For now, Dr. Bethel recommended Kyle continue on his medication, Votrient, since he doesn't feel there will be any contraindications with the treatments he's offering and this drug. The doctor isn't convinced Votrient is really providing any benefit to Kyle, but it's likely not causing any harm either...i.e. to his immune system, so he'd rather not rock the boat, and advised Kyle to continue taking it for now, even though Kyle really wanted to stop using it.
So far, Kyle's tolerated all of the treatments pretty well. He hasn't experienced any severe reactions to any of the vaccines, although after the second injection of Coley's he started to feel some pretty intense pain, about 4 hours after injection. At first we were pretty concerned...we spoke to the doctor that evening and he told us that many of his other patients have reported similar reactions. Although he sympathized with how Kyle felt, he explained that the reaction was actually a pretty good sign. He told us that even after only two treatments the Coley's has the potential to start killing tumour cells, which can cause inflammation...since Kyle's tumours are close to the nerves (particularly the one around his arteries in his neck), they are highly sensitive and even a slight increase of inflammation in that area would cause a significant increase in pain.
So, all in all, Kyle's pain hasn't been great as a direct result of treatment (he's been better in the morning, but in the evenings after treatment he's typically in a lot of pain), though it gives us hope and him the ammunition to bear the pain and continue on with the injections. In fact, we have already received a bit of positive news... nothing quantifiable at this point, but definitely encouraging! Before Kyle started treatment, Dr. Bethel performed a routine physical exam and used a stethoscope to listen to Kyle's breathing, heartbeat, pulse, etc. During the exam, he was pretty concerned about the lack of blood flow around the corroded artery (where Kyle has the tumour in his neck). He let me listen to the difference in sound from the left to right and even I could hear a remarkable difference...we could hardly hear any blood flow on the left side. This past Friday, about one week later, Dr. Bethel did another exam and listened to the same areas on Kyle's neck...he was stunned! And after listening for myself, so was I!! There is a distinct improvement in the amount of blood flow...the sound is still much weaker than the right side of his neck, but the marked improvement is likely an indication that the tumour in that area has decreased in size and is allowing more blood to flow through that artery, hence the louder sound.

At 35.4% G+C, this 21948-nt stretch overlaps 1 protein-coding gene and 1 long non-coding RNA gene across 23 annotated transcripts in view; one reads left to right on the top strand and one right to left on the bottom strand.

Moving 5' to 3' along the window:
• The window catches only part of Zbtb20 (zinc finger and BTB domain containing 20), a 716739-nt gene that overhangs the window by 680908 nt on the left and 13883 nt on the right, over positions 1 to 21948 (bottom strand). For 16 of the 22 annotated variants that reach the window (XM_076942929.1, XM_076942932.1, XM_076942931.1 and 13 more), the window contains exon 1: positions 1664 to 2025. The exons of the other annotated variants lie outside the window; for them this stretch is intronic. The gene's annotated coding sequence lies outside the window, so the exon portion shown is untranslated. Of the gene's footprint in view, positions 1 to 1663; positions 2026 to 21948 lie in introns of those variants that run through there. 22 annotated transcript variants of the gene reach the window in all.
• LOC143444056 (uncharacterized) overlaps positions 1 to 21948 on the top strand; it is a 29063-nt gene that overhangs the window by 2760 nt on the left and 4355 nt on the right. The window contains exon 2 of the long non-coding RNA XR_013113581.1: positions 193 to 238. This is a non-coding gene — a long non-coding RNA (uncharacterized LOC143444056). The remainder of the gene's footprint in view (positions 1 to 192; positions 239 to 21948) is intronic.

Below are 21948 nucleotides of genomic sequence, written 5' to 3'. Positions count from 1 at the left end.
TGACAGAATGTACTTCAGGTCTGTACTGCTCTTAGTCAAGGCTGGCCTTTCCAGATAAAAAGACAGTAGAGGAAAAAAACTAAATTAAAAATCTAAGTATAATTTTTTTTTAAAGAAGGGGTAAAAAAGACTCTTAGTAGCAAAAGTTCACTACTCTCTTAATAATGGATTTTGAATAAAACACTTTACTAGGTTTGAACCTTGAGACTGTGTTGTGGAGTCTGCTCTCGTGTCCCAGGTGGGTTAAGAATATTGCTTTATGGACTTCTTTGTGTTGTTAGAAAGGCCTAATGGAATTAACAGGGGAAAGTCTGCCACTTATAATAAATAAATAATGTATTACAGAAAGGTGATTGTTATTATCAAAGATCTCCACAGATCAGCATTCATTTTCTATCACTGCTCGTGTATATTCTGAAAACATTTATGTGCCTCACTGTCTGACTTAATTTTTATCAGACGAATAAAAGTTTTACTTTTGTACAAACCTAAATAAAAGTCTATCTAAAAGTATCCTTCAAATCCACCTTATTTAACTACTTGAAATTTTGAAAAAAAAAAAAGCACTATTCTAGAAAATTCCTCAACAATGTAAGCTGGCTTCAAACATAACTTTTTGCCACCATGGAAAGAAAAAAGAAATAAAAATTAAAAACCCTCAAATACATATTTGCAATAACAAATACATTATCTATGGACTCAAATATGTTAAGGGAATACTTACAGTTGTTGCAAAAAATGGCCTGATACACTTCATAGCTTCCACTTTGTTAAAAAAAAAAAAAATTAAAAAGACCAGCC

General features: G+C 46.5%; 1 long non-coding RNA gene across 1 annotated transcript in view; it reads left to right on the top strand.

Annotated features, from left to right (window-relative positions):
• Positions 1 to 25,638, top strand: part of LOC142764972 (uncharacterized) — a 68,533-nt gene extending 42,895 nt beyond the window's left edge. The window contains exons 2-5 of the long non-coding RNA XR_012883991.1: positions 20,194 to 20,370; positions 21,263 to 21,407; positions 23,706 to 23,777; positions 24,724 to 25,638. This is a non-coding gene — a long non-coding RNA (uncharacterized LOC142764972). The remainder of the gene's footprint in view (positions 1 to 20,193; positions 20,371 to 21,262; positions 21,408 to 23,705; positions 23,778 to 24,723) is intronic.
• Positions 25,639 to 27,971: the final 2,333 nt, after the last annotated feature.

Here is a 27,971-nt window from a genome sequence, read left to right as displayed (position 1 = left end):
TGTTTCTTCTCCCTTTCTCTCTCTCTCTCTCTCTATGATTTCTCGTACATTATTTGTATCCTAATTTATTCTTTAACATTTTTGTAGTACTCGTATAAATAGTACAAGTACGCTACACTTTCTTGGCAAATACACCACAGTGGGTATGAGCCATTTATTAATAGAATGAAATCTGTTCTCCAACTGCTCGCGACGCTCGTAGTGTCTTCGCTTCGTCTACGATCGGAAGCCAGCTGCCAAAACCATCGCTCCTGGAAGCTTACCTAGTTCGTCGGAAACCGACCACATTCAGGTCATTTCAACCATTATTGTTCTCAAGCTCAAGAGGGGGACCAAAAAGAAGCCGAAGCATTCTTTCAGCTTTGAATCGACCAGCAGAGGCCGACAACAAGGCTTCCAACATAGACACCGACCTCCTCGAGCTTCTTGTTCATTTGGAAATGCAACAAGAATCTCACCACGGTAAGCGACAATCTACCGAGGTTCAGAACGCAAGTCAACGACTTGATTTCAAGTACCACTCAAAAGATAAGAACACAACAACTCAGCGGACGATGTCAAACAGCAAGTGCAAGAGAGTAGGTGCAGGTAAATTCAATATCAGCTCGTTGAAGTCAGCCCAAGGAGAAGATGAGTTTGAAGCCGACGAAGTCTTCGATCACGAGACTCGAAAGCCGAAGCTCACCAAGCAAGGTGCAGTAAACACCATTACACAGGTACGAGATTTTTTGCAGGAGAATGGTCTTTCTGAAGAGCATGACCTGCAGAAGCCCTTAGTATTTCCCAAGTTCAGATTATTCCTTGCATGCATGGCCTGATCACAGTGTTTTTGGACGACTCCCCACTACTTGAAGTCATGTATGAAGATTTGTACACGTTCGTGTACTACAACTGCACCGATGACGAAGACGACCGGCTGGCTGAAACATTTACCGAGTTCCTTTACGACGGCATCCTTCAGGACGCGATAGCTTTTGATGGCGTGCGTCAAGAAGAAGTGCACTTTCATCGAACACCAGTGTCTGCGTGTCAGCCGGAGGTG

They say, 'It's Better in The Bahamas' ... and so far, its proving to be! We're pretty excited about the direction and track we're headed in. We're still unsure of how long we'll have to stay down here, but it will likely be another couple of months so that Dr. Bethel is able to closely monitor Kyle and make changes to the treatment plan and dosage, as needed. We're planning to go back to Florida by ferry this coming Friday, the 21st, where we'll meet some family, including Connor to celebrate Christmas. We'll head back to Freeport on Dec. 27th to resume treatment. We're disappointed that we won't be back in Toronto to see all of our friends and family over the holidays, but we'll be thinking of you all and hope everyone has a very safe and Merry Christmas!
Love from The Bahamas,
Kyle and Vanessa xo